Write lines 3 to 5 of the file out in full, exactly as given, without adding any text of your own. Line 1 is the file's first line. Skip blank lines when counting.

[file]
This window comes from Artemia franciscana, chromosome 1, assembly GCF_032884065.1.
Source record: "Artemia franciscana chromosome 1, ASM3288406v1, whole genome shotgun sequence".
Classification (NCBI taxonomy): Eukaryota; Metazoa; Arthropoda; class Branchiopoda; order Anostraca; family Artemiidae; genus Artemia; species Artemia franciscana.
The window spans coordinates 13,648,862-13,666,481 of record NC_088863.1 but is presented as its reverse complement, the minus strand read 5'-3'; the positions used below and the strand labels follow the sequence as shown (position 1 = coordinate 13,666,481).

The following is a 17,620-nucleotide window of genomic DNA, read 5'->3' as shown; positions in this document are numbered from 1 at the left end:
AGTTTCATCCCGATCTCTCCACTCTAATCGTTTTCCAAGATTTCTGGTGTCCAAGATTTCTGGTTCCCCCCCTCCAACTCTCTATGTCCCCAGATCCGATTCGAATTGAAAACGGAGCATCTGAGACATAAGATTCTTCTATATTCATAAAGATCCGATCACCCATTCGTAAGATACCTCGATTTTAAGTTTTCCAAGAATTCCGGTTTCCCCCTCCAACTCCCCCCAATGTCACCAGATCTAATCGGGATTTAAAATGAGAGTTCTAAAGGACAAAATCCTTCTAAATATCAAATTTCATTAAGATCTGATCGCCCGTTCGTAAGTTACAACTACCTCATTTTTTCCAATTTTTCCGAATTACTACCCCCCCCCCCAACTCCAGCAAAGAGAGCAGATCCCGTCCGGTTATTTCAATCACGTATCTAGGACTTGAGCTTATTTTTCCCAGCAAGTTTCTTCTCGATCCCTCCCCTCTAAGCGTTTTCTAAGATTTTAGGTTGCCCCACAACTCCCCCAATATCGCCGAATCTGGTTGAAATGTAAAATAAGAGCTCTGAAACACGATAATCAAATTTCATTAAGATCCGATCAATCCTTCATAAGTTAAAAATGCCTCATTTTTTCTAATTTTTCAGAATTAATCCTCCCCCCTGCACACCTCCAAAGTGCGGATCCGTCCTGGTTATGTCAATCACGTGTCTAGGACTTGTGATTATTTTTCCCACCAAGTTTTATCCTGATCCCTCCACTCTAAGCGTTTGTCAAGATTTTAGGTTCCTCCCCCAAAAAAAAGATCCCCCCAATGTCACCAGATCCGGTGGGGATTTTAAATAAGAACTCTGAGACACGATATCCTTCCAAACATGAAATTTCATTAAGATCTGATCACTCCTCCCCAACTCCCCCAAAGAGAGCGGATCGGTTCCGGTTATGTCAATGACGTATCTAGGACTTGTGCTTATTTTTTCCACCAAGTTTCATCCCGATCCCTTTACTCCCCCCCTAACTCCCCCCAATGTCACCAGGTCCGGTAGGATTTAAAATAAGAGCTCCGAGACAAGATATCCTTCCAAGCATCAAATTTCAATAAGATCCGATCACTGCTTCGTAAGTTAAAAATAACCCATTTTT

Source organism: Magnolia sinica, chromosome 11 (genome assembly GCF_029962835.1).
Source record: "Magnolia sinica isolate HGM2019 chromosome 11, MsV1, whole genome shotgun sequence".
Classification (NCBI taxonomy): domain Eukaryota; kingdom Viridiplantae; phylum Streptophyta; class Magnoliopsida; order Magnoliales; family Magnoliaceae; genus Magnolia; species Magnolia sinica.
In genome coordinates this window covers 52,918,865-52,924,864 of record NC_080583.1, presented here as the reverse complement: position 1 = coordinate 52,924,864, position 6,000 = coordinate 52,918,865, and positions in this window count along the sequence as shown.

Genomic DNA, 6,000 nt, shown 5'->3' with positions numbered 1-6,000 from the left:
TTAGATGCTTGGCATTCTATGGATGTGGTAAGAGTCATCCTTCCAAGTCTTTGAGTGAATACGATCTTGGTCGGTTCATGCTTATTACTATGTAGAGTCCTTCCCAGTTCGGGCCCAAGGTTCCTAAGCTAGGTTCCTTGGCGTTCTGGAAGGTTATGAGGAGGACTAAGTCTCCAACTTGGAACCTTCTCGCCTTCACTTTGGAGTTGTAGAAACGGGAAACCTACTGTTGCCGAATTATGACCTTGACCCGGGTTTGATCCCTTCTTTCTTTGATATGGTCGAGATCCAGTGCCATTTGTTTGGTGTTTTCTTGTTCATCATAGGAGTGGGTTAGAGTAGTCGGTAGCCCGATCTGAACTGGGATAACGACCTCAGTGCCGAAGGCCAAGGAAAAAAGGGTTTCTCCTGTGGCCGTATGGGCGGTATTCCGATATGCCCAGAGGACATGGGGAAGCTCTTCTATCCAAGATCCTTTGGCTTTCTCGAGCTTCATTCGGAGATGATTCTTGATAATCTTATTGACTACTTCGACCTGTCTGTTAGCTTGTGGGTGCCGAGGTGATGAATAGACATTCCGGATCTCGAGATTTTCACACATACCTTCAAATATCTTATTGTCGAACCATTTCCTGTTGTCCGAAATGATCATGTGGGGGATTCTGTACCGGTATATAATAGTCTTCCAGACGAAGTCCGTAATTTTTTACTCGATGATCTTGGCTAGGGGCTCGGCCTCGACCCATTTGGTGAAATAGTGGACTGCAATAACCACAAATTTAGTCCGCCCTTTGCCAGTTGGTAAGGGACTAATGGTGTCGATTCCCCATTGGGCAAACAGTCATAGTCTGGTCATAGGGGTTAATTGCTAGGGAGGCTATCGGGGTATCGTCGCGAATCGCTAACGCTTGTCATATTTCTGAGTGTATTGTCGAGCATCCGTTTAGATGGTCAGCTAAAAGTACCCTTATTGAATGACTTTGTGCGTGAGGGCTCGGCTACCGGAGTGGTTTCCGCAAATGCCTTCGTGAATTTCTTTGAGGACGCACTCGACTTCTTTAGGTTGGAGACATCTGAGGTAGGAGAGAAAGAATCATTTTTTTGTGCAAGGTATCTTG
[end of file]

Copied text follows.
Classification (NCBI taxonomy): Eukaryota; Metazoa; Arthropoda; class Branchiopoda; order Anostraca; family Artemiidae; genus Artemia; species Artemia franciscana.
The window spans coordinates 13,648,862-13,666,481 of record NC_088863.1 but is presented as its reverse complement, the minus strand read 5'-3'; the positions used below and the strand labels follow the sequence as shown (position 1 = coordinate 13,666,481).

The following is a 17,620-nucleotide window of genomic DNA, read 5'->3' as shown; positions in this document are numbered from 1 at the left end: